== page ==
Utah Congressman Criticizes Federal Sage Grouse Protection

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By Tripp Baltz

Sept. 30 — New federal land-use plan amendments designed to protect the greater sage grouse are a de facto listing under the Endangered Species Act, the chairman of the House Natural Resources Committee said during a Sept. 30 hearing on state authority in resource management and energy development.

The Bureau of Land Management and Forest Service plans approved recently and announced in lieu of designating the chicken-sized, ground-dwelling bird as “endangered” or “threatened” imperil the economies of the 11 western states where the grouse are found, Rep. Rob Bishop (R-Utah) said.

Testifying at the hearing were the governors of four western states—Montana, South Dakota, Utah and Wyoming. In addition to the greater sage grouse and the Endangered Species Act, the governors and committee members discussed issues of natural resources extraction, wildfires, water management, economic development and other areas where federal and state policy priorities intersect and sometimes collide.

The approval of the federal sage grouse conservation plans is “an effort that completely trumps state initiatives, which was the original purpose and the original goal” of the act, Bishop said. “It adds more power to the federal government to tell states what to do.”

Utah Gov. Gary R. Herbert (R) agreed, saying his state spent $3 million developing a state sage grouse conservation plan, which is “now down the tubes.”

`Piled On'

“Now there are 15 different amendments and rules” in the land-use plans for Utah “that make it very difficult in my state for farming, for ranching, for commercial use, for energy extraction—in a part of the state with a tough economy,” he said. “They have just piled on and made it more difficult to conserve the bird.”

Wyoming Gov. Matt Mead (R), while acknowledging the opposition to the plans by Utah and Idaho, said he supports the approach the Fish and Wildlife Service is taking to conserve the bird. Mead joined Interior Secretary Sally Jewell in Denver Sept. 22 for the announcement that the BLM and the Forest Service were moving forward with 98 land-use plan amendments (18 TEALERT 7, 9/25/15)(46 ER 2852, 9/25/15)(See previous story, 09/23/15)(184 DEN A-15, 9/23/15)(183 ECR, 9/22/15).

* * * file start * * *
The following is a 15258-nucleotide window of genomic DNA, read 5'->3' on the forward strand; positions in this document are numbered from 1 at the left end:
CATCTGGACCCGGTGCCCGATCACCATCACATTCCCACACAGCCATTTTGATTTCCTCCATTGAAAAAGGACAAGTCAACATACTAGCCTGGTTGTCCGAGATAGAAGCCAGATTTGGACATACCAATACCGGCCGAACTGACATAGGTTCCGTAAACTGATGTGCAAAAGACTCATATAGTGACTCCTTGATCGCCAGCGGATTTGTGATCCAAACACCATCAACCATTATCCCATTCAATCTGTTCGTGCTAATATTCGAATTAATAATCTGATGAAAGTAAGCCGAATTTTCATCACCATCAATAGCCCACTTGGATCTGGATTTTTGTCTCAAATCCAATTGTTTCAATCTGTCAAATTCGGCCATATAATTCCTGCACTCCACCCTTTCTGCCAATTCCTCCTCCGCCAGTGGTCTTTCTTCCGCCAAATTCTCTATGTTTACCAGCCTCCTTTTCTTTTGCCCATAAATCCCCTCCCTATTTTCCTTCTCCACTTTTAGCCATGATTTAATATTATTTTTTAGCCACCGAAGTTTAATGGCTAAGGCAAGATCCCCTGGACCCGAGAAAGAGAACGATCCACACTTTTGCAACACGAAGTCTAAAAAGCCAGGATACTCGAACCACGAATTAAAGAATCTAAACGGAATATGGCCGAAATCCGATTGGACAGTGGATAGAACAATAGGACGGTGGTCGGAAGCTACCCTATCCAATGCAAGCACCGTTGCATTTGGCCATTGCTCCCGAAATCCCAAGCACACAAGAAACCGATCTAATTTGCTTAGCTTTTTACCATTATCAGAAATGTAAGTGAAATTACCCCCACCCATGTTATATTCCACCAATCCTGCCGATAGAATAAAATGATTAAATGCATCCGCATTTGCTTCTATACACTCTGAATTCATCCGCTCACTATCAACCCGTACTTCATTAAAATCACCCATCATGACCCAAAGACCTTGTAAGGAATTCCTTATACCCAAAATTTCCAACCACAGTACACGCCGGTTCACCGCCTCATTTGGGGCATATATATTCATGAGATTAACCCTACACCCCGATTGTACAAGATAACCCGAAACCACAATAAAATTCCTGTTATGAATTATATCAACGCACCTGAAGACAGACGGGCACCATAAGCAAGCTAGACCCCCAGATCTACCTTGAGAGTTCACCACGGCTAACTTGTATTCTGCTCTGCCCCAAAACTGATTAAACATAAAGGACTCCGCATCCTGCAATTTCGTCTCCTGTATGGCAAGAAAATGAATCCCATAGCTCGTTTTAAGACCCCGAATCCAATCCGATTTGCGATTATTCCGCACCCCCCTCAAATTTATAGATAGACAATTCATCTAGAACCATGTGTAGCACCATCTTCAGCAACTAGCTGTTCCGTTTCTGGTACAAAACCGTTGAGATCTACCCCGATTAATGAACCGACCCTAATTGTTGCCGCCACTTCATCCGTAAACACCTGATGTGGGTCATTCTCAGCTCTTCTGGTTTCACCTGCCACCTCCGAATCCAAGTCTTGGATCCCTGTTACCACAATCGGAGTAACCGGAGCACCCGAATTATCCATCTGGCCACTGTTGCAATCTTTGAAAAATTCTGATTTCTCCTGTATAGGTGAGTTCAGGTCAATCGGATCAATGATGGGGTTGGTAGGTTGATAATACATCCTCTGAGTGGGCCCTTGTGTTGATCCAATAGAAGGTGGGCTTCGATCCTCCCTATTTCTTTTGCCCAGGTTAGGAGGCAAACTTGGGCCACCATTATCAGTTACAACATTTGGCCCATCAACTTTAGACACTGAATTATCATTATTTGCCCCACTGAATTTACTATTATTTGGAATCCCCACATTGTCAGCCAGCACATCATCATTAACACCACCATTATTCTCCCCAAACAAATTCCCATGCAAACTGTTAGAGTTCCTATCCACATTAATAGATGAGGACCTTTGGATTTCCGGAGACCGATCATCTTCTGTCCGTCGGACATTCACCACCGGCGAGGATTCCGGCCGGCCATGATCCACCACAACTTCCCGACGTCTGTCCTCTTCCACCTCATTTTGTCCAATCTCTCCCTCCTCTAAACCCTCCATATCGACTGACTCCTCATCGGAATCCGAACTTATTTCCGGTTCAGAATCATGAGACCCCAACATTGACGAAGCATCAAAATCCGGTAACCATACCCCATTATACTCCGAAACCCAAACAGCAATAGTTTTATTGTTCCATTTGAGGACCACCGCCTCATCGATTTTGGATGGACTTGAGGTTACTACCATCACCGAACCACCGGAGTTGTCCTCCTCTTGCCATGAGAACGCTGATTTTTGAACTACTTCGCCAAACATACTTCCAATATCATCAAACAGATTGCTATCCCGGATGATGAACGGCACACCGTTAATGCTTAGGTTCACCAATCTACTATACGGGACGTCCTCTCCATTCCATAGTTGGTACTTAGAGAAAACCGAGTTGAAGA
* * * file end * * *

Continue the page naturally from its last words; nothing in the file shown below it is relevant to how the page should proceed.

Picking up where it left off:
“We viewed it as good news,” Mead told the committee. “For Wyoming, a listing would have been catastrophic. We have land-use plans now, so this is not the end of the process. We need to make sure the federal government is on the road we feel they've agreed to. But had the bird been listed, 80 percent of the coal lands in our state would have been taken off line. We have a long ways to go, but it's better to have it not listed than listed.”

Forest Management

Montana Gov. Steve Bullock (D) told committee members that federal forest management in his state is “in tough shape.”

“Our fire seasons are longer, hotter and more expensive,” he said. The Forest Service spends more than half its budget on firefighting and other fire-related expenses, he said. “Because of the costs of fighting fires, the agency has less money to spend on the very activities that would help reduce fire risk.”

South Dakota Gov. Dennis Daugaard (R) said that, with respect to Endangered Species Act listing decisions, states should be empowered to take a lead role working with landowners and key partners. He said South Dakota continues to be affected by listings that are unfounded and outdated.

“I have never seen a gray wolf in South Dakota,” he said. “And our state was never designated as an important area for the recovery of the gray wolf, yet after countless efforts to have South Dakota removed, we remain a state where wolves are listed as endangered.”

States also should take the lead in oil and gas regulation, according to Utah's Herbert, who slammed the BLM rule for hydraulic fracturing on public land (15 EHSDSN, 3/30/15)(46 ER 947, 3/27/15)(2015 WLPM, 3/26/15)(55 DER A-37, 3/23/15)(54 ECR, 3/20/15)(55 DEN A-14, 3/23/15).

The federal rule just adds another regulatory layer “that doesn't make it any better, just more expensive and time consuming,” he said. “Federal oversight ends up being counterproductive in too many instances.”

The hearing was held the same day a federal judge in Wyoming blocked the fracking rules, saying the BLM doesn't have the authority to oversee fracking.